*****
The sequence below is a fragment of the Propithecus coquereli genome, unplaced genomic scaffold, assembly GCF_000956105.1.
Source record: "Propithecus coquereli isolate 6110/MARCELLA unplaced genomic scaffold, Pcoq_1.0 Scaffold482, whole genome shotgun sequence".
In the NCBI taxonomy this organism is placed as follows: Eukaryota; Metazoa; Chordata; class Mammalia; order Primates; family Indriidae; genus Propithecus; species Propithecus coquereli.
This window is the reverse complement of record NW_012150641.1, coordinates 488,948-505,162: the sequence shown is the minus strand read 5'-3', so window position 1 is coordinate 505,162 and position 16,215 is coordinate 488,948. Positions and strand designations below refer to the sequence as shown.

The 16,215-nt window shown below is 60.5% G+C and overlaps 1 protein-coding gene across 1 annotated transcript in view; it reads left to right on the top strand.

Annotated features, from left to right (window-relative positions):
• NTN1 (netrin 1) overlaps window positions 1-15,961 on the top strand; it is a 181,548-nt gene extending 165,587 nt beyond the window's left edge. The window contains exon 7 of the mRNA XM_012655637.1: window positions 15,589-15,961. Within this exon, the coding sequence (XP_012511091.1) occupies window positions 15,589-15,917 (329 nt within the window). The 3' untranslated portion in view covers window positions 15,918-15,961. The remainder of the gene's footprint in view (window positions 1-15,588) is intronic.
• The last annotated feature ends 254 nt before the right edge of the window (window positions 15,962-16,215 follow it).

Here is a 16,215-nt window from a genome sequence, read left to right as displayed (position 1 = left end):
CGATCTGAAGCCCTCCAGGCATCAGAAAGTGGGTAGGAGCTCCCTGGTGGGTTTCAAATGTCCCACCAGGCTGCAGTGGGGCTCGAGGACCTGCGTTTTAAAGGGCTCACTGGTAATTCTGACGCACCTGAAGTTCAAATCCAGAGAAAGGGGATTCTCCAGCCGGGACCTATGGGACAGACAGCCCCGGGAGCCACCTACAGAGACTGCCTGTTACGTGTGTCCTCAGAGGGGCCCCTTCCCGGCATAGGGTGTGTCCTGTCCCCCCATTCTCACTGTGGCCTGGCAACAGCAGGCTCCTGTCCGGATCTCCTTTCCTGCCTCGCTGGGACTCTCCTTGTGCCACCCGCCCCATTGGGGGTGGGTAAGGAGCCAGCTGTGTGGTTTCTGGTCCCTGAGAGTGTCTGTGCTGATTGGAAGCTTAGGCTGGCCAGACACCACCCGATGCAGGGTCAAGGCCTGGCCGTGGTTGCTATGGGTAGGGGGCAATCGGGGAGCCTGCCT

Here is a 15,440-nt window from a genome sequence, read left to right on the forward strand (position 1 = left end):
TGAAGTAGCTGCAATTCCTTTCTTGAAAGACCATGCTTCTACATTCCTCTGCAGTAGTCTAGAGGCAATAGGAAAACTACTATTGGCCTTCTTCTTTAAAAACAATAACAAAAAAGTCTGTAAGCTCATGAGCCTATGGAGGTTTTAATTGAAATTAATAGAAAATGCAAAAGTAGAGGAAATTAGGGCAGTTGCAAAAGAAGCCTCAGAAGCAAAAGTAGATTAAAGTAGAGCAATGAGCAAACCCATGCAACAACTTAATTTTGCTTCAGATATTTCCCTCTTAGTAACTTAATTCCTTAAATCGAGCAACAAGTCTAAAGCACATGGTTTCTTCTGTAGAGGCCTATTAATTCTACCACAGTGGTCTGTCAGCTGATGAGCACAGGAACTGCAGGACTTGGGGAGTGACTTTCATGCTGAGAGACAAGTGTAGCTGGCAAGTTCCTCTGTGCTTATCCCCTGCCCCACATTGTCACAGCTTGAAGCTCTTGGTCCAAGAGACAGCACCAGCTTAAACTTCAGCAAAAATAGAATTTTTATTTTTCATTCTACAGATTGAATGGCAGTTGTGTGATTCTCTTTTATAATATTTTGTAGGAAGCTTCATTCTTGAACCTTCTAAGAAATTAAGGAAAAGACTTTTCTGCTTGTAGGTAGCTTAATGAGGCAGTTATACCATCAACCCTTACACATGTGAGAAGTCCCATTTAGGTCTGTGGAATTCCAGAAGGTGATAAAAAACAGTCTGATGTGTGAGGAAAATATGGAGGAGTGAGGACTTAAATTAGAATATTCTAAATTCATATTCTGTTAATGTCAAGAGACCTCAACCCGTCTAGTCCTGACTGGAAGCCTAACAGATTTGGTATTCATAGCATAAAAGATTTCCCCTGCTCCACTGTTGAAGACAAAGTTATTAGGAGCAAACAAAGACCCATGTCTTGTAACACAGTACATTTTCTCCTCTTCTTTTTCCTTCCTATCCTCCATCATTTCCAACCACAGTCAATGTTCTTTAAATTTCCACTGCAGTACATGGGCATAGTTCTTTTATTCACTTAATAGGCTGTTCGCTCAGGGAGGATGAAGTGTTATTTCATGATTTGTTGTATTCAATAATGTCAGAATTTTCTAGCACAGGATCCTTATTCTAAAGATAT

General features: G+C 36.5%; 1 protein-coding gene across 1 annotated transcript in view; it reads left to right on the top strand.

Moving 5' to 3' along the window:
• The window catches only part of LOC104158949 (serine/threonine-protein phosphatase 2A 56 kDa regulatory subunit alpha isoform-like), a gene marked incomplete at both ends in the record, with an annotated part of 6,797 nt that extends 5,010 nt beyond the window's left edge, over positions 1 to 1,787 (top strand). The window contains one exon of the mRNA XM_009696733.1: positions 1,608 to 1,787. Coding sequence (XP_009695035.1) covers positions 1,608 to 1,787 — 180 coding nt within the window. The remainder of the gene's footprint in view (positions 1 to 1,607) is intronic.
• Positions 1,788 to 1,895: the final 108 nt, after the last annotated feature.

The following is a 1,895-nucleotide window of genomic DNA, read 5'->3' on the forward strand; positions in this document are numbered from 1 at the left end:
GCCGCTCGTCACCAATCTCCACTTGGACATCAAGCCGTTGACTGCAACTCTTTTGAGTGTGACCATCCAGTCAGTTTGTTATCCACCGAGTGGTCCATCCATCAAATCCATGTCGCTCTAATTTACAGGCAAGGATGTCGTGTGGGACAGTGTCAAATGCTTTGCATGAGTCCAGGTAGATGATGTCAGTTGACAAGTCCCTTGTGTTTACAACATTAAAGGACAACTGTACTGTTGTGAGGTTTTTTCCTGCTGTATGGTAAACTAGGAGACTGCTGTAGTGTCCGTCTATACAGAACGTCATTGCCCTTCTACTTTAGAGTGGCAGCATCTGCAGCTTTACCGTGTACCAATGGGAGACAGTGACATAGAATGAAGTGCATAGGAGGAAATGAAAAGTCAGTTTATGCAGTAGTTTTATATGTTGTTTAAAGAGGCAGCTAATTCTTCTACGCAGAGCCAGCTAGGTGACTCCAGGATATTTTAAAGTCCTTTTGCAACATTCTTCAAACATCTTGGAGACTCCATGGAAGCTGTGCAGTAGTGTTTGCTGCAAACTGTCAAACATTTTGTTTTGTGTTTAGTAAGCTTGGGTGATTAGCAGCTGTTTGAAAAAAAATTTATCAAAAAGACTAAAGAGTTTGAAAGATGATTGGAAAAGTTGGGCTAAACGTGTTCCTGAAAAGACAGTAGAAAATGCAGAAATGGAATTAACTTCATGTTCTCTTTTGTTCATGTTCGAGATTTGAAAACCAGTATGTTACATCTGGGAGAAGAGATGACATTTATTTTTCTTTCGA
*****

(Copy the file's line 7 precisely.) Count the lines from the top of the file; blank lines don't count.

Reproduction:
• NTN1 (netrin 1) overlaps window positions 1-15,961 on the top strand; it is a 181,548-nt gene extending 165,587 nt beyond the window's left edge. The window contains exon 7 of the mRNA XM_012655637.1: window positions 15,589-15,961. Within this exon, the coding sequence (XP_012511091.1) occupies window positions 15,589-15,917 (329 nt within the window). The 3' untranslated portion in view covers window positions 15,918-15,961. The remainder of the gene's footprint in view (window positions 1-15,588) is intronic.